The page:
Even before the current mortgage crisis, evidence that rightwing economic policy since Reagan has been a failure was overwhelming. The problem was that nobody seemed to notice. In no small part, this was thanks to a media – heavily comprised of ex-political science, history and English majors – accepting without question propaganda from the right that, in many ways, was the same thing to economics as creationism is to evolution.
Even now, with news of collapse unavoidable, journalists try to sound intelligent by suggesting government involvement in the rescue from two and a half decades of corporatism might be a violation of the allegedly sacred principles of the free market. This is not an ideological matter on the media’s part – after all, NPR has been a regular enabler – but rather reflects the journalists’ willingness to rely on whatever “expert” happens to be in power at the moment.
Thus, the average reader or viewer may not realize that during the glory years of the second robber baron era, things like these have fallen significantly:
Minimum wage as percent of average wage
Real manufacturing wages
Percent of single women and mothers in the workforce
The bottom 40%’s share of national wealth
Older families with pensions.
Workers covered by defined benefit pensions.
The savings rate
US manufacturing jobs
And here are some of the things that have grown:
Top 1% share of total income
Income gap between rich and poor
Foreign debt as a percent of GDP
Age at which one can receive Social Security
Consumer credit debt
Severe poverty rate
With the media almost completely blacking out all but conservative economic viewpoints, the public has little idea of how well socialism often works or how a blend of capitalism and public involvement can solve many problems, or that we actually function on a principle Paul Soglin, the former mayor of Madison, Wisconsin, labeled lemon socialism, of which the current bailout of the big housing insurers is a classic case and in which the capitalists both get to make money and then get bailed out by the government when they fail.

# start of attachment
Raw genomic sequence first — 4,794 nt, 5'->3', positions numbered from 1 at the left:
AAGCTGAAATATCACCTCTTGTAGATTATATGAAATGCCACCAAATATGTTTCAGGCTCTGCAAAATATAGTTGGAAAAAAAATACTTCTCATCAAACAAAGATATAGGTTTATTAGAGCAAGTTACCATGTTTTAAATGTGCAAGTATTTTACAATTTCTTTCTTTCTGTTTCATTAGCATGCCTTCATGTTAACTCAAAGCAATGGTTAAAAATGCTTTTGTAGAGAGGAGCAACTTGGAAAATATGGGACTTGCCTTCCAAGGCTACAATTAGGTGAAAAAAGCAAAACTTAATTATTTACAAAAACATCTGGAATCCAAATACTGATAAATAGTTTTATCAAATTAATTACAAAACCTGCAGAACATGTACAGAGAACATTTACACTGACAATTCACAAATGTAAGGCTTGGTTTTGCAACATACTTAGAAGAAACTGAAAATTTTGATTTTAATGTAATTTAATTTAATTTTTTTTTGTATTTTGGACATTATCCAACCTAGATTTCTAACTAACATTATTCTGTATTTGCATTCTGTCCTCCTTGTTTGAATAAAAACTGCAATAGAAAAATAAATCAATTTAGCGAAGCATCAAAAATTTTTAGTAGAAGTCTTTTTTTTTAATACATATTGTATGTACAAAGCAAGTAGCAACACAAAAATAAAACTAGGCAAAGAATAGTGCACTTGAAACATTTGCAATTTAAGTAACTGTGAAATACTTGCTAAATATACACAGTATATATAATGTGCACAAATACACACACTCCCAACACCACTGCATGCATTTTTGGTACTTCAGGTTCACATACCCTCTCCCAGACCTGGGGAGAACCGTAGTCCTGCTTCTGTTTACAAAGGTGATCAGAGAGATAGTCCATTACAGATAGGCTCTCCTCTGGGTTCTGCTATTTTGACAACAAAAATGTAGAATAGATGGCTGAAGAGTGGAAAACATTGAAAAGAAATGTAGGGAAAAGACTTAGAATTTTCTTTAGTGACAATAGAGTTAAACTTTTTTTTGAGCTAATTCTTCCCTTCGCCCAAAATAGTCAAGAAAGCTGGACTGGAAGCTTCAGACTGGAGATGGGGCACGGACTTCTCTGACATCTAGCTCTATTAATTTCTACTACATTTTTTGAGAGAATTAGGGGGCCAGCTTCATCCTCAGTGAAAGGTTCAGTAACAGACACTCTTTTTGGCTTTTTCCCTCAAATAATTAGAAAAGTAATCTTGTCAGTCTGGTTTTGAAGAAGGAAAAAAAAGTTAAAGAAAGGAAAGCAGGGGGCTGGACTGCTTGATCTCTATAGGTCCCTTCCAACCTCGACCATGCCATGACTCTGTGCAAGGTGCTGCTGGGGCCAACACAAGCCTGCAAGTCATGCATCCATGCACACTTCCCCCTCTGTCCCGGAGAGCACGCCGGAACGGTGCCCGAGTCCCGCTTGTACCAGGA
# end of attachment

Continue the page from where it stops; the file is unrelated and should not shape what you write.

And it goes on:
This has been one of the media’s greatest sins, one that stems from ignorance, groveling to power and infatuation with the cliches of the moment.
Just as examples, why are we not allowed to debate regulations on credit care usury? Or an equity sharing program in which the government helps people buy homes rather than helping the banks when the loans go bad? Or letting the government as well as the banks print money – to be used for non-inflationary public works instead of putting generations in debt for stupid wars?
The Republicans lack the intelligence, the Democrats lack the courage. The media can continue to contribute to our downward economic slide or it can help introduce us the ideas, principles and approaches that will show the way out of a quarter century of greed and stupidity parading as economic theory.